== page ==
Genre: Comedy/ Romance
Director: Gary Winick
Cast: Amanda Seyfried, Vanessa Redgrave,
Gael Garcia Bernal, Franco Nero, Chris Egan
RunTime: 1 hr 45 mins
Released By: Shaw
Official Website: http://www.letterstojuliet-movie.com/
Opening Day: 24 June 2010
Gary Winick (Charlotte's Web, 13 Going on 30) directs LETTERS TO JULIET, a heartwarming romantic comedy written by Academy Award-nominated screenwriter Jose Rivera (The Motorcycle Diaries). When aspiring magazine writer SOPHIA MARCUS and would-be restaurateur VICTOR fly from New York to Italy for a vacation, the stage seems set for some much-needed romance in their relationship?especially since their destination is the city of Verona, home of the star-crossed lover Juliet Capulet of ROMEO AND JULIET fame.
But Victor is far more interested in finding suppliers for his future restaurant than in wooing Sophia, who ends up getting a vicarious romantic fix from an unlikely source: she joins a group of volunteers who respond to letters that pour into Verona from around the world?letters to Juliet seeking advice about love. One such letter that Sophia responds to dates back to 1951 and came from one CLAIRE SMITH, an Englishwoman who fell in love with a young Italian man in her youth but let the opportunity slip away.
To Sophia's surprise, her letter inspires Claire, now a grandmother, to travel to Verona in search of her long-lost love? accompanied by her grandson CHARLIE. With Victor wrapped up in his culinary quest, Sophia, Charlie and Claire scour the beautiful Italian countryside in search of Claire's long-lost love. In the process, romance blossoms in unexpected ways, eventually facing Sophia with the very advice she wrote in her letter to Claire. Will she find the courage to seize love or- like Claire- spend a lifetime regretting the road not taken?
There is a place in Verona, Italy called Casa di Giulietta (or Juliet's House) where the lovelorn go to leave notes on the wall next to Juliet's balcony asking for love advice. These letters are collected at the end of each day and answered by a group of real-life employees who regard themselves as Juliet's secretaries. Think of them as Aunt Agonys- just with a little more class and anonymity.
Such is the idea of director Gary Winick's postcard-pretty romantic comedy, Letters to Juliet. Its premise alone is enough to tell you that this is a chick flick through and through, but here's the surprise- despite its predictability, it actually is pretty likeable. And indeed what's there not to like? It has stunning views of the Tuscan countryside; it stars the radiant Amanda Seyfried (you'll probably remember her from Mamma Mia!); and it's about second chances in love, which anyone who has ever been in love can certainly relate to.
At the heart of its story is the American girl Sophie, a magazine fact-checker on a pre-honeymoon vacation to Italy with her restaurateur fiancÚ, Victor (Gael Garcia Bernal). Victor's primarily interested in exploring the area for its culinary ingredients to use in his restaurant- so on one of those trips, Sophie decides to go visit the Casa di Giulietta on her own. There, she finds a letter written 50 years ago by a young British girl who had fallen in love with a dashing Italian while on holiday.
Sophie feels compelled to respond and her reply brings the elderly Claire (a luminous Vanessa Redgrave) to Italy, accompanied by her grandson Charlie (Christopher Egan). Claire wants to find her old beau Lorenzo Bartolini and so they set off on a road trip to visit the 74 men of the same name in Verona to locate her special one. Will Claire find the love she lost? Will Sophie find new love? Will Charlie fall in love? You'd probably already know the answers to all three questions.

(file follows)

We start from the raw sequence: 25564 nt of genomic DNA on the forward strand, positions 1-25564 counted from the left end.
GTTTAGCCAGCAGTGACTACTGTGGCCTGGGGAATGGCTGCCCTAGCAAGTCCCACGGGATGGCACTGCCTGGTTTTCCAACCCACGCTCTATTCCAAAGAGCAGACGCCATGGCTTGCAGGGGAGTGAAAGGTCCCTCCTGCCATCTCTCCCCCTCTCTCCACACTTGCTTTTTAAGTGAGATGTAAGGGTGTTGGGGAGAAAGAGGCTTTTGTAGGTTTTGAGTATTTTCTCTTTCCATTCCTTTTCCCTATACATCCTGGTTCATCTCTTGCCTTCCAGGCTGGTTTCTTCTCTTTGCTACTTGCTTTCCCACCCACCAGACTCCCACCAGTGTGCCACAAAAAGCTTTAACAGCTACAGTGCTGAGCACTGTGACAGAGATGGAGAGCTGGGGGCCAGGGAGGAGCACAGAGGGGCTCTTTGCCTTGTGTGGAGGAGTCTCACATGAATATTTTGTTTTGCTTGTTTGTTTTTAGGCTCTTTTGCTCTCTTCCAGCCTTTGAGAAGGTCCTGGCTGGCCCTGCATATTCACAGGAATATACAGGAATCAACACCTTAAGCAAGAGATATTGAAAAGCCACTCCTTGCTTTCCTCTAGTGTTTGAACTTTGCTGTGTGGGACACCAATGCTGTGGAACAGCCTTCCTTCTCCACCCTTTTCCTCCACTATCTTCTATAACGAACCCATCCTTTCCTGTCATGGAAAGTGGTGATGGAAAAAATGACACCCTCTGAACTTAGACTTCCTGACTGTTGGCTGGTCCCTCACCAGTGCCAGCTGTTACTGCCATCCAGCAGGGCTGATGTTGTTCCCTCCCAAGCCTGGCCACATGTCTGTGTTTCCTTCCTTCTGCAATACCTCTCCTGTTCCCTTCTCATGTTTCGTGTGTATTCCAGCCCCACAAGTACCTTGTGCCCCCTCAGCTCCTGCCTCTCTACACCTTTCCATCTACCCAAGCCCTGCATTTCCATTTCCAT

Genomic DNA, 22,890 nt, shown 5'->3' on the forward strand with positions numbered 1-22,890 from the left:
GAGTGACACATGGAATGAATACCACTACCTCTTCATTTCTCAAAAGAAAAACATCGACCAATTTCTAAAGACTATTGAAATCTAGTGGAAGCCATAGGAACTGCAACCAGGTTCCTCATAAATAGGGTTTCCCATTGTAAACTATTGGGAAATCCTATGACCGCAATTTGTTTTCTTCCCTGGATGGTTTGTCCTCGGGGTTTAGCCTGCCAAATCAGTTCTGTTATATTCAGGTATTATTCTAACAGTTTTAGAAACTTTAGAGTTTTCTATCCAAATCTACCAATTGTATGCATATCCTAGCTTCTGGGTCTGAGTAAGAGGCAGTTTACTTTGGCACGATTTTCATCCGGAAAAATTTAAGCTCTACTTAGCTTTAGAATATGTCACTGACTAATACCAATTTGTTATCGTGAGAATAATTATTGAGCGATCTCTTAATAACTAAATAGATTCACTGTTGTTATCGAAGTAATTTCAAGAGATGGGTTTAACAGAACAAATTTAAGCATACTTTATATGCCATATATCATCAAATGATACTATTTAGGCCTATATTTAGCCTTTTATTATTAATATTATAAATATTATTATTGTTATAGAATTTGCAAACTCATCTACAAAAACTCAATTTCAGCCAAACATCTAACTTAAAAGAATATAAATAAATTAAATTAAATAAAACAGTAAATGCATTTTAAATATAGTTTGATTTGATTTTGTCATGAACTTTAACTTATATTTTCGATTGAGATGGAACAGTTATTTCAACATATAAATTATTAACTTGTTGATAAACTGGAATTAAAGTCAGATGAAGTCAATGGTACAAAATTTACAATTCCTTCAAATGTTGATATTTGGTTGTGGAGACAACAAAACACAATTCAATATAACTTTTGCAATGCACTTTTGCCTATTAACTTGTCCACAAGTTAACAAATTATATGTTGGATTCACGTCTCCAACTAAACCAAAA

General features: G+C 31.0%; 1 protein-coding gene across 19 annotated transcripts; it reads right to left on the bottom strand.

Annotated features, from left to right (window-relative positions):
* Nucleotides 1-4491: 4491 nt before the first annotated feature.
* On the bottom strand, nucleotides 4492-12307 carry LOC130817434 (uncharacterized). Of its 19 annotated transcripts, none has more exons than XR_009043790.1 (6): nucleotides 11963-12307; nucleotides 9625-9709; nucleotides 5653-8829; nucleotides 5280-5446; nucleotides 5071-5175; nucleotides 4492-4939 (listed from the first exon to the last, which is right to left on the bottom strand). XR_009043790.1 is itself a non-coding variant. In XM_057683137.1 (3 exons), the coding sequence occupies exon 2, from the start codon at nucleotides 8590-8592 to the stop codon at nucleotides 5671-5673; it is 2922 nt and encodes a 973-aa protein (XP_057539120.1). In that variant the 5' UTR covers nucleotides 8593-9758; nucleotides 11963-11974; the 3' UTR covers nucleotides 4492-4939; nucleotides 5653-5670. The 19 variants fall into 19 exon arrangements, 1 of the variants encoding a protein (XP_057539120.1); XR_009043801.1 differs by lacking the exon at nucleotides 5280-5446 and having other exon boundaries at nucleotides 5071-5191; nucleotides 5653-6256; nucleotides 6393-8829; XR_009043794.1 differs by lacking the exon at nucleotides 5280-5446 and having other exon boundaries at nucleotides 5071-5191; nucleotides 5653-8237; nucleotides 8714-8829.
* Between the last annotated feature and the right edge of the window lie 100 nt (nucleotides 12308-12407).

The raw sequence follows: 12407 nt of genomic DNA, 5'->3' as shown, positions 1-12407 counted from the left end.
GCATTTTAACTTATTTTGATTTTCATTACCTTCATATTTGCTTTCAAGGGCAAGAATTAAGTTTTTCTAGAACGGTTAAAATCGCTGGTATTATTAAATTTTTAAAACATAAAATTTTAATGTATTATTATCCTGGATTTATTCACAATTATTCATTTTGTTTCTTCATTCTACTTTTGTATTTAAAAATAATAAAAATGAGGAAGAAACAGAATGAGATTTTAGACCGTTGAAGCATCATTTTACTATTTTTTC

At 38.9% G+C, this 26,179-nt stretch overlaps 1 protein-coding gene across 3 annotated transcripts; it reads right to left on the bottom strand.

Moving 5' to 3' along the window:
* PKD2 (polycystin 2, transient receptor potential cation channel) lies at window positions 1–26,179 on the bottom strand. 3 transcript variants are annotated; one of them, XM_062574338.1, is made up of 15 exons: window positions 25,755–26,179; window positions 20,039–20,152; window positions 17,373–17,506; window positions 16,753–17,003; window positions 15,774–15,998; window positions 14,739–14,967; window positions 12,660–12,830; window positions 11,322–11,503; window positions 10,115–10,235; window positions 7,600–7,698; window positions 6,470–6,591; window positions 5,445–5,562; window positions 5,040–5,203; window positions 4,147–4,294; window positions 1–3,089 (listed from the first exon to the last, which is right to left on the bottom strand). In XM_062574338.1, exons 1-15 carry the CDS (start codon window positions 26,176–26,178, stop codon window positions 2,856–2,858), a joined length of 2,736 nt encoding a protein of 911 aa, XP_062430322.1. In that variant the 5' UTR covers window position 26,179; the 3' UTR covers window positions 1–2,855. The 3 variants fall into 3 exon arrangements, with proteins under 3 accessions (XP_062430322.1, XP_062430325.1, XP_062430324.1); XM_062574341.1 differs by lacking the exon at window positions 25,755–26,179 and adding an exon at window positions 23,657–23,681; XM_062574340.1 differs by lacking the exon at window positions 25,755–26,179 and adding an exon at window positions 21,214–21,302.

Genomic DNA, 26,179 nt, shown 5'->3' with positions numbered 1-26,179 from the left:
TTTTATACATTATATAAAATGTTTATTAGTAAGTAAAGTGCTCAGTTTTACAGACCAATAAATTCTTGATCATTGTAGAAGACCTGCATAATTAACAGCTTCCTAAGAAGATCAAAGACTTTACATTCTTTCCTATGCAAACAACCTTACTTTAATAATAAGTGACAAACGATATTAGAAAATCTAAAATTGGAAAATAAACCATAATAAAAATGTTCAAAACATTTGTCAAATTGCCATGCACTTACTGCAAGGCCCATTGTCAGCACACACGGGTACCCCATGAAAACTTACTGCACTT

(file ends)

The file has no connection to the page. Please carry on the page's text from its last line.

Still, just because a rom-com sticks to predictable conventions doesn't make it less enjoyable- and Letters to Juliet is a nice example of that. The screenplay by Jose Rivera (who also wrote another road movie "The Motorcycle Diaries" starring Bernal) and Tim Sullivan doesn't strain for laughs or melodrama- instead, combined with Winick's direction, delivers an easygoing and utterly winsome charm throughout.
Just as importantly, it has its heart in the right place where it matters- and for that makes Claire's search for true love a heartfelt and poignant message to its audience not to give up on love. As Claire, Redgrave imbues her character with equal amounts of grace, pathos and passion and is no less than the heart and soul of the whole movie. Just as she inspires Sophie to love in the movie, those among the audience who have ever lacked the courage to love will also surely be inspired to find the determination and strength to love again.
Just as with Meryl Streep in Mamma Mia, Seyfried is here overshadowed by the performance of a fine veteran actress. But the ingenue once again proves she can hold her own with enough raw youthful exuberance and vulnerability. In supporting roles, Bernal is nicely offbeat as the self-involved Victor and Franco Nero adds in a dash of Italian zest as the still dashingly handsome Lorenzo (yes, the right one).
There's no denying the fantasy-like quality to it all which cynics will easily dismiss as pure romantic fluff. Sure it does feel artificial at times, designed to showcase the most tourist-friendly scenes of Italy with a certain romanticism- but that is precisely the indulgence that "Letters to Juliet" wants to offer its audience, to believe that there are second chances in love if only we dare to make it happen. Like the letters to Juliet which people leave at the Casa di Giulietta, it will leave its audience with hope that true love still prevails- and for many, that may be comforting enough.
(There's enough easy charm and heartfelt emotions in here to make this a winning chick flick)
Review by Gabriel Chong